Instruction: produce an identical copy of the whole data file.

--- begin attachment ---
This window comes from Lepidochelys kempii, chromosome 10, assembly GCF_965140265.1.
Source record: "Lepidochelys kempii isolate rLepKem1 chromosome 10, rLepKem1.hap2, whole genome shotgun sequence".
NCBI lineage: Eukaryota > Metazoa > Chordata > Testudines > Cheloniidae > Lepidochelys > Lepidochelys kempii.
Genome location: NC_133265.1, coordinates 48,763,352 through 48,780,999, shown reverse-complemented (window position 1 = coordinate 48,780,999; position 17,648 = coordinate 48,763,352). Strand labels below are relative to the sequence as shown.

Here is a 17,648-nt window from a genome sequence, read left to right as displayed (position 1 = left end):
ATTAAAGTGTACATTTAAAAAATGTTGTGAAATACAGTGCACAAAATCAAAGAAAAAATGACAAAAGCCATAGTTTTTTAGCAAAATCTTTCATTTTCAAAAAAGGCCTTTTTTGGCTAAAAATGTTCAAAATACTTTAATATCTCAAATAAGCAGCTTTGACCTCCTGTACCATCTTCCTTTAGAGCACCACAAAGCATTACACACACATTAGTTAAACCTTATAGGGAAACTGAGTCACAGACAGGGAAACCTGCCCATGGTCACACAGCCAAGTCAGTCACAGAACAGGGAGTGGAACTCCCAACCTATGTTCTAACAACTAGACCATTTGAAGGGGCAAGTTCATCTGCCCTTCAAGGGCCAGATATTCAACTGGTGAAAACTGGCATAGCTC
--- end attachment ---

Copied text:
This window comes from Lepidochelys kempii, chromosome 10, assembly GCF_965140265.1.
Source record: "Lepidochelys kempii isolate rLepKem1 chromosome 10, rLepKem1.hap2, whole genome shotgun sequence".
NCBI lineage: Eukaryota > Metazoa > Chordata > Testudines > Cheloniidae > Lepidochelys > Lepidochelys kempii.
Genome location: NC_133265.1, coordinates 48,763,352 through 48,780,999, shown reverse-complemented (window position 1 = coordinate 48,780,999; position 17,648 = coordinate 48,763,352). Strand labels below are relative to the sequence as shown.

Here is a 17,648-nt window from a genome sequence, read left to right as displayed (position 1 = left end):
ATTAAAGTGTACATTTAAAAAATGTTGTGAAATACAGTGCACAAAATCAAAGAAAAAATGACAAAAGCCATAGTTTTTTAGCAAAATCTTTCATTTTCAAAAAAGGCCTTTTTTGGCTAAAAATGTTCAAAATACTTTAATATCTCAAATAAGCAGCTTTGACCTCCTGTACCATCTTCCTTTAGAGCACCACAAAGCATTACACACACATTAGTTAAACCTTATAGGGAAACTGAGTCACAGACAGGGAAACCTGCCCATGGTCACACAGCCAAGTCAGTCACAGAACAGGGAGTGGAACTCCCAACCTATGTTCTAACAACTAGACCATTTGAAGGGGCAAGTTCATCTGCCCTTCAAGGGCCAGATATTCAACTGGTGAAAACTGGCATAGCTC